Entries tagged with “substance abuse”.

**Updated August 2017**

I recently spoke with a young man who was “having a problem with opiates.”  In actuality, he was trying hard to convince both himself and me that his prescription medication abuse wasn’t serious.  Certainly he felt it would be wrong to call himself an “addict.”

The hard facts make it impossible to offer comfort or minimize the severity of opiate addiction, whether to painkillers such as Vicodin and OxyContin, or street drugs like heroin.  According to the Center for Disease Control (CDC), 91 Americans die every day from opioid use. They are now the #1 cause of accidental death in this country.

opiate addictions are incredibly difficult to overcomeThe severity of an opiate addiction cannot be stressed enough; they hijack the brain and can quickly lead to behaviors that destroy relationships, careers, financial success and character.  Prescription drug use is also fueling a heroin epidemic because the high cost of an addiction to Percocet, Oxycodone or other painkillers often forces a switch to heroin, which is less expensive but much more dangerous.

Here are 7 hard truths about opiate addictions:

  1. Addiction to opiates occurs very rapidly and withdrawal symptoms can occur after only a week of using.  One study suggests that addiction will inevitably occur within 12 weeks of continuous use…but the struggle will last a lifetime.
  2. The “physical” pull of addiction is short-term and is not the major trigger that creates cravings.  The more powerful pull is “psychological” because the brain remembers the change in feelings produced by the drug. The addict must learn to manage this pull to avoiding using again.
  3. Detox from opiates – without a proven, effective recovery program – is usually a waste of time and money. Until an addicted person has learned how to manage his or her thoughts, and the “psychological pull” of the disease, the cravings will most likely return and cause relapse.
  4. Using medications to manage opiate use has a very poor success rates. The only lasting road to recovery is a lifestyle change in which stress and emotions are managed, and a solid support network is established.
  5. Tolerance toward opiates (and all other drugs for that matter) increases with use. A progressively larger amount is needed, which increases the likelihood of overdose. One study recently calculated that most opiate abusers only live for 10 years after starting the drug if they do not enter into recovery.
  6. The physical pull of withdrawal is hardest in the first week, as opiates leave the body fairly quickly. The rebalancing and repair of the brain takes months, and while the psychological pull of addiction may be strongest for the first 90 days, many different things can trigger it at any time.
  7. Opiate addicts who try to manage their addiction with “willpower” rarely have more than 60-90 days of sobriety.  The majority of those people relapse in less than 30 days.  The people who truly succeed in overcoming their addiction are those who work hard to stay in recovery every day for the rest of their lives.

There were no easy or comforting words that can be offered to an opiate addict without minimizing the dangers of their addiction or the importance of committing to recovery.  Too many people underestimate the severity of an addiction to painkillers because they are legal drugs.  We must all realize that opiate addiction is truly a national crisis.  We must help people break free of this addiction that is destroying so many families, so many futures and so many lives.

For more information about the opiate and heroin epidemic, including recovery options, visit the following blog posts:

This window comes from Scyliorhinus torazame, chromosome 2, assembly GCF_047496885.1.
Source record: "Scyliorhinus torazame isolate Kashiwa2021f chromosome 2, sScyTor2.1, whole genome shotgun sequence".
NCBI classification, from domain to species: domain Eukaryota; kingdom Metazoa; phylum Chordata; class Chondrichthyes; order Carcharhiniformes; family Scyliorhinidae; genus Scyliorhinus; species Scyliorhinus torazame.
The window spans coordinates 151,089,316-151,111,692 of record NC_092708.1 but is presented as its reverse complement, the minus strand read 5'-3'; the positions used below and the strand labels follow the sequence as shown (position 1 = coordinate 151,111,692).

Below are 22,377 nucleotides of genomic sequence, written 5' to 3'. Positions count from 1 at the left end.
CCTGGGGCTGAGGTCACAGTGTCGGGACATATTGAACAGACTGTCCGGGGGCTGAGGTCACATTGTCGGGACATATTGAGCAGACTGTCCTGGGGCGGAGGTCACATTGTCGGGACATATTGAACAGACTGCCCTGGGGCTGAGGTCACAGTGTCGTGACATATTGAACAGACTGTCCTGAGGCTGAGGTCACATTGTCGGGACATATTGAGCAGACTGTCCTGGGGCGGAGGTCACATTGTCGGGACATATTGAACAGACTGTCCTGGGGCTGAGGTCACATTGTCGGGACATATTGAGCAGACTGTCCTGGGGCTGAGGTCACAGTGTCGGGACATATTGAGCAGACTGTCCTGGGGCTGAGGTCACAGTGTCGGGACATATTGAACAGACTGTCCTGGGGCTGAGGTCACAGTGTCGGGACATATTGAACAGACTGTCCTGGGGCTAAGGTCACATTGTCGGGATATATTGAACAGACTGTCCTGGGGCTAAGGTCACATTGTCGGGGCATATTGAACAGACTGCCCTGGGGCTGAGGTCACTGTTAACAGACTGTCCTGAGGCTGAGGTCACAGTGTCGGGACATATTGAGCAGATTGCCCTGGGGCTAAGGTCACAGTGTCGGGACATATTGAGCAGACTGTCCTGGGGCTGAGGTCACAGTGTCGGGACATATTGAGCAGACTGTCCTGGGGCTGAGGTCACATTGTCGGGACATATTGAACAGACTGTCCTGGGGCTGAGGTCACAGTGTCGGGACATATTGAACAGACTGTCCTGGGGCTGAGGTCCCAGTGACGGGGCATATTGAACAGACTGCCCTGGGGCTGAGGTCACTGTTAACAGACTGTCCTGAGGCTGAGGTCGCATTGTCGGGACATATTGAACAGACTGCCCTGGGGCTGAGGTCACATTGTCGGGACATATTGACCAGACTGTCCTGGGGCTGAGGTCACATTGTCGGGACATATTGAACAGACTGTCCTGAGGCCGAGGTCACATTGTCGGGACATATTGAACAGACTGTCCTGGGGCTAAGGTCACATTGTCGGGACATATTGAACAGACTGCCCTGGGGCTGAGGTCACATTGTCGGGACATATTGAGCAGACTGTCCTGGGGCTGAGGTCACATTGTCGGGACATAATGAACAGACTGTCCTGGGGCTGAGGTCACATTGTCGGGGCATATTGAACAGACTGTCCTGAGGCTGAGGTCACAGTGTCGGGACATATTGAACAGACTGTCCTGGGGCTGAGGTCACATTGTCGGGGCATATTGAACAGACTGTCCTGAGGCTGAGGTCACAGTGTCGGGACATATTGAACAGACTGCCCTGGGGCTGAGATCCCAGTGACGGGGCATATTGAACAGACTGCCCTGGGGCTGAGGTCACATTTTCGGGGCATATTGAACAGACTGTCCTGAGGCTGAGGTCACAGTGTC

Call 888-352-3297 or click here to get help now.

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If you had a disease that could kill you without an operation, my guess is that you would diligently seek a well-qualified surgeon with an excellent track record in hopes of saving your life.  Why then do people often select a treatment program for drug and alcohol addiction without equal dedication?  While addiction is a powerful disease with the potential to destroy families, careers, reputations and lives, many people base their search on unimportant criteria. All too often a rehab facility is selected based on its nearby location or proximity to a warm beach, rather than its approach & proven ability to help people establish a solid recovery.

Seven questions are listed below that address critical areas of addiction treatment.  Ask yourself these questions while searching for and selecting a rehab facility.  Hopefully they will help you make an important, possibly life-saving decision.

Individual Counseling is Often More Effective than Group Counseling

  1. What is the treatment program approach? Lecturing alone doesn’t work, nor do scare tactics, and there is no “program” that offers a proven cure.  The treatment should seek to understand the issues that drive an individual’s addiction and help them find resolution. It should also provide the understanding and skills that are necessary to live life differently. This includes identifying the risk factors and “triggers” that fuel their addiction and developing strategies to address these in a new and better way.
  2. Does the treatment program have enough one-on-one therapy?  Group therapy can be very useful, and although it is used by most addiction rehabs, it has important limitations.  The personal issues that often fuel addiction – trauma, low self-esteem, grief, resentments, etc. – are usually more effectively addressed on an individual basis.
  3. Does the program identify mental health issues & address these in treatment? Research suggests that approximately 70% of those seeking addiction treatment have mental health issues that need to be considered.  In so many situations, these issues are the “real problem” and addiction is the “symptom.
  4. Do the staff & educators have advanced degrees and demonstrable experience? When a drug and alcohol treatment program recognizes the importance of the mental health issues, they hire staff with the necessary expertise.  Licensing boards are beginning to require that addiction counselors have at least a Master’s degree.